Sometimes things move so fast that they seem to slip into a blur of constant motion, appearing to stretch and morph as they slide through the world. There is a stream just outside my window here and, after it rains, it rushes into a single streak of rapids. Perhaps, outside your window, there’s a flood of traffic streaming past; if you half close your eyes, perhaps the brake lights stretch into lines behind the vehicles?
The last month or so has felt rather like that for many of us, I think. With events and milestones flashing past at such a rate that they have blurred into a haze of relentless movement around us. At such times, it can be easy to feel swept off our feet, as though the flow of things will just carry us along with it – we tumble and bob and are whisked along by the rapids without feeling much control. For many, this certainly seems to have been the experience of the easing of lock-down and the re-opening of social spaces. It’s like someone opened the hatch on a pressurized plane and we’re all instantly sucked outside into a giant jumble of confusion and anxiety...
I don't often send out links to events outside our course, but this one (maywegather) seems so intimately related to the theme of my last message about the possible systemic complicity of the contemporary mindfulness movement in anti-Asian racism.
Many of you have been in touch to ask me about what you might be able to do show greater support for and solidarity with Asian people in your communities and beyond. This event hosted by the Higashi Hongan-ji temple in Los Angeles - a national Buddhist memorial ceremony for Asian American ancestors - seems like one possible forum to express such support. The poster appears below (click 'Read More').
Perhaps I will see some of you there?
As always, I wish you safety, health, and freedom from enmity,
Like many of you on this course, I am feeling the relentlessness of things at the moment. The pandemic continues. And continues. ... And continues. Attempts to alleviate it are uneven and sometimes confusing. Resistance to these attempts can be infuriating. Violence continues to haunt so many streets around the world. On some days, it can be very hard to see through to the light – the wounds can feel very deep and dark. However, as the great poet Rumi tells us when asked what to do about pain and sorrow: ‘Stay with it. The wound is the place where the light enters you.’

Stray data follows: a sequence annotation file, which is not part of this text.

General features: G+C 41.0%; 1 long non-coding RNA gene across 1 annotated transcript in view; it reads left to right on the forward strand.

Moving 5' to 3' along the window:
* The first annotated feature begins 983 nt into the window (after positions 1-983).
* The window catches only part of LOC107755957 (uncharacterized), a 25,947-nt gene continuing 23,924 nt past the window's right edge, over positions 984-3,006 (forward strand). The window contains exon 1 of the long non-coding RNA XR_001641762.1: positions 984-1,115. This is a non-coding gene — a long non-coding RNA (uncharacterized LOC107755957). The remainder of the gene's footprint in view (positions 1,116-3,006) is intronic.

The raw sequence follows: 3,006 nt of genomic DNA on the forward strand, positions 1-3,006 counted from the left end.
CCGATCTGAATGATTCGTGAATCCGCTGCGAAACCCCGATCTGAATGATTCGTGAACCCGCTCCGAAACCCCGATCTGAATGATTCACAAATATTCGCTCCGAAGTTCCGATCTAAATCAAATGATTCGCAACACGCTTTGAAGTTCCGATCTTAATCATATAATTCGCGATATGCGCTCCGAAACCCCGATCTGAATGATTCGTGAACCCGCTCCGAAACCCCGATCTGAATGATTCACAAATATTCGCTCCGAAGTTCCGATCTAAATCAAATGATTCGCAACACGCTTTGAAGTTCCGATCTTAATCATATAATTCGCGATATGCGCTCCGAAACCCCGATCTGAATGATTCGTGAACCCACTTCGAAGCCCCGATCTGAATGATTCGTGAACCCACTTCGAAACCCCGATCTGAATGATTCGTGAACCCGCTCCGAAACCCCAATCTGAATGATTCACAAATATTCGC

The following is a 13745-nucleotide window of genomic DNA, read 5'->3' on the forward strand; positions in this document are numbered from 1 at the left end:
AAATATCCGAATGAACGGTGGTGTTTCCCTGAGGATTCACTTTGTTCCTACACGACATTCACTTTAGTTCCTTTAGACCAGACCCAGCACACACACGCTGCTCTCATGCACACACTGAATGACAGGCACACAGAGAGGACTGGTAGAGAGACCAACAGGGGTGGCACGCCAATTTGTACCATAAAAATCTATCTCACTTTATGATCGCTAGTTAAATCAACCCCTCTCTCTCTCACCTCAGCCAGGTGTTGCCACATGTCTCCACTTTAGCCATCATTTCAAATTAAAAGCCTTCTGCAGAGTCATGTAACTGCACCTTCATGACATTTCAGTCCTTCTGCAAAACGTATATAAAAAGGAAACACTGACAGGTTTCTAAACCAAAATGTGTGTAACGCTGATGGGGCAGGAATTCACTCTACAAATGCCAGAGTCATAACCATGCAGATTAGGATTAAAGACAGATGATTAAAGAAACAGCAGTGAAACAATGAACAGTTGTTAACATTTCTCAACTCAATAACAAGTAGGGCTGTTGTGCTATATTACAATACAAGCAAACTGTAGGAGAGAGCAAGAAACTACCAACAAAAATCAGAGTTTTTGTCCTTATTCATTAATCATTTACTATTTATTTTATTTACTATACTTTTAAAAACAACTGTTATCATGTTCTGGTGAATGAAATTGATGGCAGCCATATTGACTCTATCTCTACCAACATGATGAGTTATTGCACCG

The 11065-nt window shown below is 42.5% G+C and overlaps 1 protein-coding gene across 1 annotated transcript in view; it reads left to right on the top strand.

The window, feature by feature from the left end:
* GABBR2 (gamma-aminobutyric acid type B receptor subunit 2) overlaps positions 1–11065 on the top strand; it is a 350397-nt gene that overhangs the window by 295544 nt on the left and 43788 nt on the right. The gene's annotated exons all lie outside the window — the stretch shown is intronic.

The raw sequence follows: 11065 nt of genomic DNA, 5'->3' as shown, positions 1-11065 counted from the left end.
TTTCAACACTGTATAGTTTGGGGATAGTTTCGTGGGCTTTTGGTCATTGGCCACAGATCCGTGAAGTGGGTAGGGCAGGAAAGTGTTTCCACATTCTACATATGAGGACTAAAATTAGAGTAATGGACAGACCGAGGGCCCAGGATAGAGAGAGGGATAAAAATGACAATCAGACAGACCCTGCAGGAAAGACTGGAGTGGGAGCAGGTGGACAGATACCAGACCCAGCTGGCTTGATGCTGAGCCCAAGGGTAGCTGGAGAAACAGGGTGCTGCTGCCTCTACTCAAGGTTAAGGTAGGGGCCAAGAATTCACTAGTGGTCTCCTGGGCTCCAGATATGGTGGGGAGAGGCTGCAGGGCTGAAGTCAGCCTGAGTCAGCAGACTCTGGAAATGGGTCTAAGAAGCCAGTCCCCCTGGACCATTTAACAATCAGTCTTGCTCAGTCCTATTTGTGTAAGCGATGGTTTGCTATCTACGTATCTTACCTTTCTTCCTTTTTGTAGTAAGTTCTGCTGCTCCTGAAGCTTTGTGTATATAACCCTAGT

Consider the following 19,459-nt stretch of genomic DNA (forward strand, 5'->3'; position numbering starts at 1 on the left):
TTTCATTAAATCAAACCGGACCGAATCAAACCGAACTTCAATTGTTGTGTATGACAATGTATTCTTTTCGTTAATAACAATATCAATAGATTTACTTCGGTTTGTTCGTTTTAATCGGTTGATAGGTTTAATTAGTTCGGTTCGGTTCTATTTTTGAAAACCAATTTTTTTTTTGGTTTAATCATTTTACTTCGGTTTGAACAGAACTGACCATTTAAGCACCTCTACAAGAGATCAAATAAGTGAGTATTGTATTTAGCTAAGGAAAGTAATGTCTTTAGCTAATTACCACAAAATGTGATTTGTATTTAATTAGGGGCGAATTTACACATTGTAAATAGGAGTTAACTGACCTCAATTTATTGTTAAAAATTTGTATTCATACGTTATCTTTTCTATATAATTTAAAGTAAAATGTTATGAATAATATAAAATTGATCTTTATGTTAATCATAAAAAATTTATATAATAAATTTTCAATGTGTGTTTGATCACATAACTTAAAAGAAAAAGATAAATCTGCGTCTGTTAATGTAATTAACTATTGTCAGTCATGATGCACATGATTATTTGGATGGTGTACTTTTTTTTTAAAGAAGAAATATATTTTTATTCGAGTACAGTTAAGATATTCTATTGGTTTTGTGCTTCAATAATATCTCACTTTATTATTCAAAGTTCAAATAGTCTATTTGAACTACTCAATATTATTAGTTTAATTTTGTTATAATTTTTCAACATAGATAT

In that spirit, I’m like to invite you to take a breath, right now, gather your awareness into your breath, and then ground your breath into your body. Yes, now. Do it now. Each in-breath like a new beginning, and each out-breath a letting go or a letting be...
I can wait a few minutes, if you’d like to breathe a bit more ...
As we head towards the lunar New Year next week, I’m taking some time to sit with the various messages that have come in from participants in our course over the last few weeks. Many have been deeply moving, and I wanted to thank you for your trust and courage in sharing them with me. And some have been extremely generous and kind; as for many of you, this is a challenging time for me too, so I’m sincerely grateful to those of you who have reached out.
One theme that has been pervasive in your messages recently has been anxiety about ‘repairing’ the world within and around you in various ways. ...
This time of the year is always challenging, at least for me. We’re always told that it should be full of magic and bounty and laughter, and I sincerely hope that it is for you. But, as many of us know very well from our course, wanting things to be other than they are can make us feel so much worse. So, wanting (or even expecting) this season suddenly to bring about the end of quarantine or dark nights or racism is not going to make it better; it’s going to make us feel worse. Sadly, December doesn’t come with a wave of magic to make things instantly better, even temporarily. Reality just sits there, waiting for us to notice that we’re pretending it’s vanished. No amount of misdirection or distraction can change that.
The weight of expectation at this time of year, and perhaps especially this year, can really hurt people ...
Sometimes, like now, it feels almost ridiculous to say that we’re living through challenging times. There are only so many times we can say it before it seems worn thin from over usage. Perhaps numbness creeps in? And yet, it is precisely in such times, when everything feels like it’s too much (or too little), that our awareness can be most transformative, both for ourselves and those around us.